Tuesday, November 22, 2016

Dazzle them with the basics.

I don't want to know. Ever. I've got enough to worry about as it is.

Overwhelmingly joyous, or heart-crushingly awful, please, whatever you do, don't ruin the ending. Whether we're talking a DVR'd sporting event or a new theatrical release, the less I know the better. And if this happens to be Big Fish and you're the old lady with the eye, do us both a favor, and don't flip up that patch. There's not a single cell in my brain curious to know when my heart will beat its last beat.

But when we do get to the end, when the big show's over and the house lights come on? At that point? Yeah...

...feel free to explain everything to me.  And don't leave anything out.

I'm not entirely sure what to make of many of the events in director Denis Velleneuve's latest film, Arrival, but I'm quite positive I loved what they coalesced into. Bordering on hypnotic, this mysterious piece of science fiction has stayed with me long after the credits rolled. And try as I might, I can't seem to shake much of what I saw...even if I can't make sense of it.

Amy Adams is Dr. Louise Banks ('plays' felt like the wrong word), a linguistics professor quietly trudging through life at a small university. Shortly after twelve massive spacecraft appear all over the globe, the United States military recruits Dr. Banks in an attempt to communicate with the extraterrestrial visitors. Banks is reluctant, but knows she is the best person for this impossible mission. Moments after taking the job, Banks is whisked away to Montana, where the 1,500 foot ship awaits her.

Like falling down a rabbit hole in glorious slo-motion, Arrival has this dreamlike trajectory that is simultaneously serene and utterly intense. At first glance, a film about the relationship between words (and time?) may not seem like something to propel one to the edge of their stadium seat, but exhausted as I was, that's where I found myself. Every action, every conversation, Hell, just about every moment carries a weight that's rare in a mainstream science fiction film. From start to finish, everything matters. 

Why do I feel like a hook or a blade should slide out of her sleeve right now?
(Oh, right. Because I'm stupid.)
Outside of the poster and a few trailers, I really didn't know what to expect from Arrival, and if you haven't seen it, go ahead and close down now (though, trust me, I couldn't spoil the ending if I tried). And even if you aren't planning on seeing the film, I'm sure leaving this site is sound advice regardless. Even if life is a limitless plain of time and space....

That said, here are the Yays and Boos. Or is that the Boos and Yays? At this point, I don't think I understand the order of just about anything, anymore. Though Arrival may have little to do with that, actually...

Unlike me, Louise isn't easily rattled. 
  • The performances are uniformly fantastic. With a welcome level of intimacy in this film, each performer is allowed to create real people dealing with something very unreal.
  • For what seems like forever, at least initially, we don't get to see them. And it's fantastic. But when we do? It doesn't disappoint.
  • Forest Whitaker. No one brings urgency to a given situation like he does. Good thing Amy Adams is there to calm him (and us) the Hell down.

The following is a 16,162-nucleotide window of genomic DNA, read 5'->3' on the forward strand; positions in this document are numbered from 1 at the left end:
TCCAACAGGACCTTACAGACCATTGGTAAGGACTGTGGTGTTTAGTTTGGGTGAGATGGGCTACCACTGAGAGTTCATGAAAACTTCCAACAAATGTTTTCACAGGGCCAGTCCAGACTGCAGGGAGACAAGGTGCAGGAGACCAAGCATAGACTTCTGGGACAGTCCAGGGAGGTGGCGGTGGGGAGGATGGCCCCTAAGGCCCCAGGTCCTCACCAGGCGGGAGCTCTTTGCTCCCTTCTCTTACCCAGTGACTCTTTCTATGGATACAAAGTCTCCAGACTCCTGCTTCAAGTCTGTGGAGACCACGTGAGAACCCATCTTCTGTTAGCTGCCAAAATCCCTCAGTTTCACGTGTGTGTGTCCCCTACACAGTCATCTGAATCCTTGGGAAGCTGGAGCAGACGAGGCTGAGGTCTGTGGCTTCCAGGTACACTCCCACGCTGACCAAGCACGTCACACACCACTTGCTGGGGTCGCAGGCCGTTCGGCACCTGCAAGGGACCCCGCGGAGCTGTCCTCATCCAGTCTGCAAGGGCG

• Man, that overhead shot leading to the landing site was fantastic. The scope of what we're seeing left me awestruck. 
  • As did the score. As moderately terrifying as it is, it's also kind of beautiful. Were those whale noises? Or was just the sound of Earth dying? Either way I want more of it.
  • As a teacher, I adored the explanation of teaching someone a question. Especially teaching someone from another planet (remember, I'm a middle school teacher).
  • I will endlessly applaud that the lack of guns in this film made me more nervous.
  • The ascent into the chamber still has me shook (same with the glow stick toss).
  • I'm not sure if China, ultimately, is the good guy or the villain, but I do know they're ready to bomb their monolith straight to Hell. I was hoping they'd send in their three-armed jaeger, Crimson Typhoon, but no such luck. Still, I appreciate that someone wanted to spice things up (seemed more realistic than all this take our time and let smart people figure it out nonsense).
  • There are so many clues as to what is actually going on here, that I'm dying to see this movie again. My favorite? Mommy and Daddy talk to animals.
  • And finally, few times have I just wanted to the lights to come on in the theater and we all just talk about what we've just seen, but this was certainly one of them. Luckily, I had my sister with me to get the ball rolling, and she was super helpful and thoughtful, but I wanted more. An older woman seemed poised to join us, but her husband shushed her along before she took a seat. Ah, maybe next time!
Whoa, whoa, whoa. Of all the Avengers, we went Hawkeye?
Personally, I think Thor would have been more useful.
Or Banner...
  • In the Saddest Opening Montage event, Up is now accepting the silver.
  • So, I'm so on edge early on, that a minor fender bender almost made me do a friggin' backflip. Goodness.
  • Apparently, Dr. Banks is that college professor that holds class regardless. (though I adored that she made it there without knowing)
  • Okay, so can we all agree there's nothing creepier than unrelenting sirens combined with hazmat suits, right? Like, possessed women crawling down the stairs like backwards spiders is spooky, sure, but this? The controlled end of the world? *shudder*
  • No lie, someone went to the bathroom during the initial ascent into the spaceship. Like, when they were slowly creeping up into the belly of the beast. I thought we were supposed to be shitting our pants metaphorically.
  • The meaning of kangaroos was great trivia. Until it wasn't.
  • It's odd, she takes her mask off and I'm the one who can't breathe.
  • I don't even know where to begin specifically, but...I have sooo many questions. Probably more than I should (more on that in a minute)...